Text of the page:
This week we have a guest blogger, Paul McKey, a business mentor at the studio. Paul is an artist, author and management consultant. Below he has articulated his research and experience of innovation and how it is developed and utilised in organisations. 

You can hear Paul speak at Startup Academy, July 3rd, about his new book Everyone is a Business - orchestrating innovation in your life, career and business. 

I have read a few definitions of innovation in my time. Most of them either make my eyes water or want to run away. Going to the moon is innovation. Waking up is innovation. Saying ‘how can I help you?’ rather than ‘yeah whaddya want moosehead?’ is innovation.  See it’s easy isn’t it? It can be big or small but it has to matter. And still we seek better definitions rather than just doing it. Here’s one for you:

Innovation is: production or adoption, assimilation, and exploitation of a value-added novelty in economic and social spheres; renewal and enlargement of products, services, and markets; development of new methods of production; and establishment of new management systems. It is both a process and an outcome. (Crossan and Apaydin 2010)

While I can fathom this definition I just can’t digest it nor do anything with it. That is possibly why we and our organisations have so much trouble turning our desire to innovate into action. So here is my version. Yet this definition is based on what I want to do to make innovation happen rather than defining what it is. A call to action rather than a static label.

Innovation is the creative implementation of learning and change.

Let me start from the end and explain the importance of these terms and why they are all you need.

Change – no change = no innovation. Yet this is the bit we usually resist most. Change can chase us or we can chase change. But when we catch it we often just let it go because it’s too hard. And this is where we need to pour the most effort into any innovation. When individuals, companies even societies can change easily and without fear innovation will happen. Your product will be accepted, your process followed and your laws obeyed. Get this step wrong and you will have a battle on your hands. But it requires learning to precede it. So I use a continual mantra of educate – motivate – activate to improve the likelihood of change succeeding.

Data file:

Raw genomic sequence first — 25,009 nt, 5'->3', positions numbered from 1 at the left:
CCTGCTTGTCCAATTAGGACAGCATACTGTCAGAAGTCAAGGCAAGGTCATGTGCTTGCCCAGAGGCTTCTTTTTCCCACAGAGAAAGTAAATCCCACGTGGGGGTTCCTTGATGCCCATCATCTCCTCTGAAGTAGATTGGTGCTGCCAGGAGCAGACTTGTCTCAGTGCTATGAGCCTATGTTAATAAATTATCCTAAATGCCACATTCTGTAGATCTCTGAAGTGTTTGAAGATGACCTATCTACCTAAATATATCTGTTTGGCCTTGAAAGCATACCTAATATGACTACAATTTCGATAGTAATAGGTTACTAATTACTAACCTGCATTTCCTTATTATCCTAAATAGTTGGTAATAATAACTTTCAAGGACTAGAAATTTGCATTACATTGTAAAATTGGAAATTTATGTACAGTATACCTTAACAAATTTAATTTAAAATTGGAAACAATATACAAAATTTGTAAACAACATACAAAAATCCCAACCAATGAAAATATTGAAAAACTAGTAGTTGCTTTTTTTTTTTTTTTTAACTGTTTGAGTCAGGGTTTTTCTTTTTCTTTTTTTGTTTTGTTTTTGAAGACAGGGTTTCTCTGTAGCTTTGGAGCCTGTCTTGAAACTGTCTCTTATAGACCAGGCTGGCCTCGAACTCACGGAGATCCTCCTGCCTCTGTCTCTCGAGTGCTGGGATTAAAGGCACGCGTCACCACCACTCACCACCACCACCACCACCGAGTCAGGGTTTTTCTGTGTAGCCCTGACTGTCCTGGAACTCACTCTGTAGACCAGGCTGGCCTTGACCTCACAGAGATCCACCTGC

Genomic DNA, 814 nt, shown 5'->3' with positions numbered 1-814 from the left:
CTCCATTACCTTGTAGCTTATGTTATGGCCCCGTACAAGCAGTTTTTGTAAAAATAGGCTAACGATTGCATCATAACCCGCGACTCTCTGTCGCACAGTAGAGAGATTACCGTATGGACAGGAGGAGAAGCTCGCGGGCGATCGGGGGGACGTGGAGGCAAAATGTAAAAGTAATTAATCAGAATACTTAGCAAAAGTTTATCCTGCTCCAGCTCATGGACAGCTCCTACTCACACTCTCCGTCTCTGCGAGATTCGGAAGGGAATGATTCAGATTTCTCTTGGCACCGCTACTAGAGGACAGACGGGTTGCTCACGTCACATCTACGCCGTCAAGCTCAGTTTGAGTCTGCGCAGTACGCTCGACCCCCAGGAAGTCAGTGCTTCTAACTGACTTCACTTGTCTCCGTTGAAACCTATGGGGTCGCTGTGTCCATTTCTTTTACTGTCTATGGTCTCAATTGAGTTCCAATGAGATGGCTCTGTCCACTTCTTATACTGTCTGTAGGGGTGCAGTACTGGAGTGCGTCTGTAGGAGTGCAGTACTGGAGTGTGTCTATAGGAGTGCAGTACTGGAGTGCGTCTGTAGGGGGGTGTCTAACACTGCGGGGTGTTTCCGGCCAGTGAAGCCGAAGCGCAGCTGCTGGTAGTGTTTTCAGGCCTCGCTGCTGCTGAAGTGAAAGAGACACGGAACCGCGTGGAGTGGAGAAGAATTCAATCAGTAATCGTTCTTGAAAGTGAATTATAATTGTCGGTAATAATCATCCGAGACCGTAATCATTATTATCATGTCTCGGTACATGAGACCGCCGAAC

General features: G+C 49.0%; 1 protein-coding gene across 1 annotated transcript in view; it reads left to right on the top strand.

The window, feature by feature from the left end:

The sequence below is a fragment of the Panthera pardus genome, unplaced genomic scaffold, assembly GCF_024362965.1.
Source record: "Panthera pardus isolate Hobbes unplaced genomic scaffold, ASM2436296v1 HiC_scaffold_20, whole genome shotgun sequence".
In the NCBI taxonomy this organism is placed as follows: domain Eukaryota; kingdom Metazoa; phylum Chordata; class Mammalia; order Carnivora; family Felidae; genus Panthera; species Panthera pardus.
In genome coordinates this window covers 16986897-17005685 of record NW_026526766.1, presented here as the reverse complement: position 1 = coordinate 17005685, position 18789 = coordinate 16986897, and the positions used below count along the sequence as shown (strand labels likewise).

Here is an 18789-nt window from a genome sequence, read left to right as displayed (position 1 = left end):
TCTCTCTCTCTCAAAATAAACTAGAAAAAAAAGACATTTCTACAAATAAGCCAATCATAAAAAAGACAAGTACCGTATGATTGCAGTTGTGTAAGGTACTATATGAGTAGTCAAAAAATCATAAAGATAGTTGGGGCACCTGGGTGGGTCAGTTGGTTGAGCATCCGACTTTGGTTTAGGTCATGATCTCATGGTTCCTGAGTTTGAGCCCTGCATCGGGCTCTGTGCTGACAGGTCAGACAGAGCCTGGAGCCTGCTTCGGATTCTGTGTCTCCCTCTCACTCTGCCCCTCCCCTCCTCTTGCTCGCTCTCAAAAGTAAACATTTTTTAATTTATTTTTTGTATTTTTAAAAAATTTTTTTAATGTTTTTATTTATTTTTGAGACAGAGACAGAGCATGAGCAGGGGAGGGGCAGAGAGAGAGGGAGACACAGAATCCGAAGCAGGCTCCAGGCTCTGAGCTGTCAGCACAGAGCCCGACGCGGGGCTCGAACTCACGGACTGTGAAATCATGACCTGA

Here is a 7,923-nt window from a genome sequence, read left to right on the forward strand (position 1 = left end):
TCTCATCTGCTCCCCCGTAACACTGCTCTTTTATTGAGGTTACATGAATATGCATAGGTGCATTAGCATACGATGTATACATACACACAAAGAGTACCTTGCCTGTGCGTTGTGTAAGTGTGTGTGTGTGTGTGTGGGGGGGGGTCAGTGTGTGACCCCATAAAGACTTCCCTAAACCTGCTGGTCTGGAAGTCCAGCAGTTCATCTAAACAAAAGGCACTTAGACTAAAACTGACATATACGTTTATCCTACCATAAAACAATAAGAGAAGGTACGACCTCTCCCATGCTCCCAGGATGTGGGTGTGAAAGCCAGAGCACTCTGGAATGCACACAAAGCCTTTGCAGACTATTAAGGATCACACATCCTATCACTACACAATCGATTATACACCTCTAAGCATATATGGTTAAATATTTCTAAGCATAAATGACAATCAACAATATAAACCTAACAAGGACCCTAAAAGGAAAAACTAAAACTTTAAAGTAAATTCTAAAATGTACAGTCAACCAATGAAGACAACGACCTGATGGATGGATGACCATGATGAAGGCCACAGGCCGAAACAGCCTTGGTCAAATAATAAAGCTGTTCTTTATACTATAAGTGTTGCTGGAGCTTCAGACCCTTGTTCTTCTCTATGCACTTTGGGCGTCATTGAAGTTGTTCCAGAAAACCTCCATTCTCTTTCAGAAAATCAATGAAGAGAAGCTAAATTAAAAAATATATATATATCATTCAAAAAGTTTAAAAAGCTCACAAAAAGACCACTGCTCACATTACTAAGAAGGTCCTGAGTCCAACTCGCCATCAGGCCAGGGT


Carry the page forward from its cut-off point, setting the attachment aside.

Learning – change is learning, learning is change. Just by thinking differently we can innovate. Fresh thought fuelled by learning opens new doors and begins new journeys. Staring at the same problem or repeating the same process without experimentation and consciouslearning was defined by Einstein as madness. Educate yourself and your audience using words, images or action to demonstrate the worth of an innovation. Motivate people by interpreting and integrating your ideas into their worlds. Activate them by providing the means and removing the barriers to change. Companies that find innovation easy tend have a culture of learning so that past successes and failures are reflected upon and sewn into the fabric of the future.

Implementation – this is my favourite. Implementation is the hungry chasm that swallows everything from ideas, people, projects, best intentions, whole organisations and major government programs. Few make it to the other side without careful analysis of the risks and clear strategies for circumventing them. We often believe the strength of a great idea will carry it through, and in some rare cases it does, but one false step is usually enough to bring weak ideas down. Lack of resources, resistance to change, market blindness, wrong design, bad timing and poor communication are all waiting to trip you up. Later we’ll learn more about what underpins consistent and quality implementation – dynamic capabilities.

Creative – the cake itself, not just the icing. There is nothing sadder to see than a bunch of creative types sitting around waiting for creativity to appear because their manager has ordered it. Ensuring that the change, learning and implementation are done well is a necessity. Yet for disruptive and breakthrough innovation creativity has to be applied through every phase. That’s why it is the defining adverb in my definition and not just a lazy nondescript noun. A creative action will out perform a creative idea anytime.

The traditional wisdom is that innovation starts with creativity. I dispute that and quote Pasteur with his statement that chance favours the prepared mind. Learning and change may well proceed the intuiting of a new or different approach to a problem. Invention or discovery may languish until a creative use becomes apparent. Creativity takes many forms and may be nothing more than observing that a change has occurred or in some cases waiting until it has. And as for the belief of some people that they are not creative well… Crows are creative, dogs are creative and goats are ingenious so I am pretty sure most of you are too.

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